SAN DIEGO (Border Report) — Tijuana’s Fire Department is reporting a 30- to 40-percent increase in the number of people trying to swim around the section of border barrier that extends into the ocean south of Imperial Beach, California.
And it says smugglers are using the low tides to get more migrants to walk and float around the fence including babies.
“There has been a steady climb in the numbers. They vary day to day. You could have one on one day and then 10 the next,” said Rafael Carrillo Venegas, Tijuana’s fire chief.
And Carrillo Venegas said they are noticing more “mass crossings of migrants at one time.”
A mass crossing is described as three or more persons.
“We have seen groups of up to 40 migrants. They are all looking for inflatables or something to keep them afloat as they get to the beach, even babies,” Carrillo Venegas said. “During low tide, they can walk most of the way and then swim a bit until they reach the coast in the United States.”
The fire chief stated they work with agencies north of the border, including U.S. Customs and Border Protection, and alert them when they see a mass crossing taking place.
“There is a long-standing relationship that continues because every day we see these crossings.”
As for CBP, it did not confirm or get into specifics of Chief Carrillo Venegas’ claims about an increase in “low-tide crossings.”
Justin Castrejon, a spokesman for Border Patrol, did say all agents keep track of the tides as a way to determine when and where maritime smuggling events might take place.
“It’s unique to the San Diego Sector, this maritime front,” he said. “Whether it’s using pangas, fishing-style boats, pleasure craft, personal water craft, and simply instructing people to swim across the maritime boundary line.”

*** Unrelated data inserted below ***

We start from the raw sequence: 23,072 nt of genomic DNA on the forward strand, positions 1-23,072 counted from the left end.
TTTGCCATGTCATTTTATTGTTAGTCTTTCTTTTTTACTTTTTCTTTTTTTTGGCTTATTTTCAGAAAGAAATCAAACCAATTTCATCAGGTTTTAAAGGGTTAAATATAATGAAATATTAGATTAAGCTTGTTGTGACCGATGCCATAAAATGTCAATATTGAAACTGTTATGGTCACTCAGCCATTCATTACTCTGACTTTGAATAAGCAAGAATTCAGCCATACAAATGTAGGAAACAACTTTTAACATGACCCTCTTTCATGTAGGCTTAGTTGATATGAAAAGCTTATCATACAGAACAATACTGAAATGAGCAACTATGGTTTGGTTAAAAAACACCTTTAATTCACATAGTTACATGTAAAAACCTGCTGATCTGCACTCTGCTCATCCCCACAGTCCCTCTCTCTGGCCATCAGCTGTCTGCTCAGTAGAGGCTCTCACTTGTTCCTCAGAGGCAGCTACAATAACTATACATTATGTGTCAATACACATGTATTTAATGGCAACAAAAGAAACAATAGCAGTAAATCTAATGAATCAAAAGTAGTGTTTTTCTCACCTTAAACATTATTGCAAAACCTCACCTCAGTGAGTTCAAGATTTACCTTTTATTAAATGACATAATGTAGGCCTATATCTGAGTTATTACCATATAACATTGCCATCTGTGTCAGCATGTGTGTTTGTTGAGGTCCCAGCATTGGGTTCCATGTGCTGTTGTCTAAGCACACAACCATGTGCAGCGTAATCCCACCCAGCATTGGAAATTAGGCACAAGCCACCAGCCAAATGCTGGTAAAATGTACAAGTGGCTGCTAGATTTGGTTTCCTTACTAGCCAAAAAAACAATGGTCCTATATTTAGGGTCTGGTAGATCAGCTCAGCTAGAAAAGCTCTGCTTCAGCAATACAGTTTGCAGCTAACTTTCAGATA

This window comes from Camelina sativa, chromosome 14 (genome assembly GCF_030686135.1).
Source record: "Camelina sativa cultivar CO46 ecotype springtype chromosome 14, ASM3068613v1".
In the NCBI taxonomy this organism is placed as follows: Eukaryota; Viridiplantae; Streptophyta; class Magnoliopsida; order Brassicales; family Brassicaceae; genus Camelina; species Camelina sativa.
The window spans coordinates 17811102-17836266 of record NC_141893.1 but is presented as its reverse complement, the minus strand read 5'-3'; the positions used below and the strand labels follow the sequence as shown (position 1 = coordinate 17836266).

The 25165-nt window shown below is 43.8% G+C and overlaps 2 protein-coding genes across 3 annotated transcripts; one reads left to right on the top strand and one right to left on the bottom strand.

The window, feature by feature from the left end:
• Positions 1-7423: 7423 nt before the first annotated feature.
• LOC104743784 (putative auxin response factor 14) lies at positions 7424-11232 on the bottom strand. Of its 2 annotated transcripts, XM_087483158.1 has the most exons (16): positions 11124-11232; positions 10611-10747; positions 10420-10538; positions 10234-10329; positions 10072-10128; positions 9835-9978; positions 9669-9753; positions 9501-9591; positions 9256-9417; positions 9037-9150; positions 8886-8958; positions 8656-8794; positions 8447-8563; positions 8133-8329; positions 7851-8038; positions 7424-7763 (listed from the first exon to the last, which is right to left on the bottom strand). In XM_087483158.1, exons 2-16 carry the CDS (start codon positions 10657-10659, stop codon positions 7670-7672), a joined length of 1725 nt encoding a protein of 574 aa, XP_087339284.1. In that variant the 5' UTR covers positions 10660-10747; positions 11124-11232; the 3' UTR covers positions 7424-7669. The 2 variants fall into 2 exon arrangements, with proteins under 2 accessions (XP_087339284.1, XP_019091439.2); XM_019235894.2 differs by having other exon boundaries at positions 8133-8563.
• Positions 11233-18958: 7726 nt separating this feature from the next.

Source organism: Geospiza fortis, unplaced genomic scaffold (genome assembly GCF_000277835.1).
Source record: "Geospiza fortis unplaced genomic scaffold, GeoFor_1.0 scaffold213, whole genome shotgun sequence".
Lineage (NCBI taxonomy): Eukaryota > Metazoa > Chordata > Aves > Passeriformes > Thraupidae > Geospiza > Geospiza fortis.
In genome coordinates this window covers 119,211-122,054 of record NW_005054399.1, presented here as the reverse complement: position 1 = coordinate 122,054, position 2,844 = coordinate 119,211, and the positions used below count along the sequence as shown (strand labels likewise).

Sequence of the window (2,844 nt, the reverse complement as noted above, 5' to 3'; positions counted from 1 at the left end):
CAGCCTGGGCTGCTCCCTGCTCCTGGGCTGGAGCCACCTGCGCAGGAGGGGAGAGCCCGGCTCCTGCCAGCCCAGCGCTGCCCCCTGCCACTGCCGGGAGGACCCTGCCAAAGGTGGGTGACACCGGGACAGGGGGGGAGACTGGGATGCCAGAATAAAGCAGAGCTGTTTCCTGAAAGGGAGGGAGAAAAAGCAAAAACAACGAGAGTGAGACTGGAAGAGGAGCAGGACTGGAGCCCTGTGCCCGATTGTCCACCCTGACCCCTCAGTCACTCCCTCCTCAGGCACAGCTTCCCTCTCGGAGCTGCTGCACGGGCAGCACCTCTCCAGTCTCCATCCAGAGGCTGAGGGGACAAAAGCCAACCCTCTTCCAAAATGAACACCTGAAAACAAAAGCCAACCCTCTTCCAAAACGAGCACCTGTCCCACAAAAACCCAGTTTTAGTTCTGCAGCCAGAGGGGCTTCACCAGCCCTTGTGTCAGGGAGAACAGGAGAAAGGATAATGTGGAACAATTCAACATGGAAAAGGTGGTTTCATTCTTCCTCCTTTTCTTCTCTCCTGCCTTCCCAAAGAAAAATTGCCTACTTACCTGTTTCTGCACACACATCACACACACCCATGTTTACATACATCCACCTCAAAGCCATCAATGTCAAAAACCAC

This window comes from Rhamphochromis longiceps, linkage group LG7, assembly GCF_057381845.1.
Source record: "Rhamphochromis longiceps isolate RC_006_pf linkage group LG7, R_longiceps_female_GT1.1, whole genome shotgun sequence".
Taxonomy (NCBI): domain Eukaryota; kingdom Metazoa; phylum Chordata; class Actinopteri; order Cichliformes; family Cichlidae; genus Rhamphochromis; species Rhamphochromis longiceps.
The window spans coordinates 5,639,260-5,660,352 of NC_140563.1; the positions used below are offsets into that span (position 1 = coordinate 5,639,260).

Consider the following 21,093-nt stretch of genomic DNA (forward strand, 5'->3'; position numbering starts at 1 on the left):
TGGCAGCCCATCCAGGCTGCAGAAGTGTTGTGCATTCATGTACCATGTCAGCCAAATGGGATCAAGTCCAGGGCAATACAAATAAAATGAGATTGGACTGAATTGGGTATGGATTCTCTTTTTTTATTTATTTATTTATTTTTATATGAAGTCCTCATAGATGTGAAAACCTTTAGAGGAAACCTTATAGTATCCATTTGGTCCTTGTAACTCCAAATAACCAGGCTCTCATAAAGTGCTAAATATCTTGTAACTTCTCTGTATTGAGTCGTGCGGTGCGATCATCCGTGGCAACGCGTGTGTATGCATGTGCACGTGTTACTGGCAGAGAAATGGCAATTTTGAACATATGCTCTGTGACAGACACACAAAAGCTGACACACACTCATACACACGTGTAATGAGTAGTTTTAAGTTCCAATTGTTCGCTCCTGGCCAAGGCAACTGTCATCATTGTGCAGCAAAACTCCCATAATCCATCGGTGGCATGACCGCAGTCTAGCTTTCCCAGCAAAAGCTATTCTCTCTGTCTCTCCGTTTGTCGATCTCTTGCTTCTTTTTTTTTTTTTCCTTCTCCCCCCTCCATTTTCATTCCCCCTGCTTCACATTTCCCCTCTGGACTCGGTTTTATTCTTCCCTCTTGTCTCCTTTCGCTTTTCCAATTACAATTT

Castrejon said all smuggling attempts over water are considered maritime smuggling events.
“For the last fiscal year, we had over 600 maritime smuggling events, this fiscal year, we’re at more than 500 of those maritime events, so we’re going to see them constantly, our job as Border Patrol Agents is to detect those and hopefully interdict them.”
Castrejon stressed another reason for trying to stop maritime smuggling events is to prevent the loss of life.
“We have agents in place, we have cameras, we work with our partners with air and marine operations with our partners in the Coast Guard, we’re working collectively to try and be there if people find themselves in a particular situation and in need of help,” said Castrejon.
Castrejon told Border Report agents are also trained and ready to respond should the need arise to rescue migrants in the water.
One event was captured on video almost two years ago when agents ran into the surf to rescue a migrant who was drowning after trying to swim around the barrier.
“Agents were quick to respond, they broke down their equipment and got into that water without even knowing the status of this person, whether this person crossed illegally or whether this person was a local.”
Castrejon says CBP and the Department of Homeland Security are always looking for the public’s help in reporting suspicious activity and encourages people to call their hotline at (800) 854-9834 ext. 1.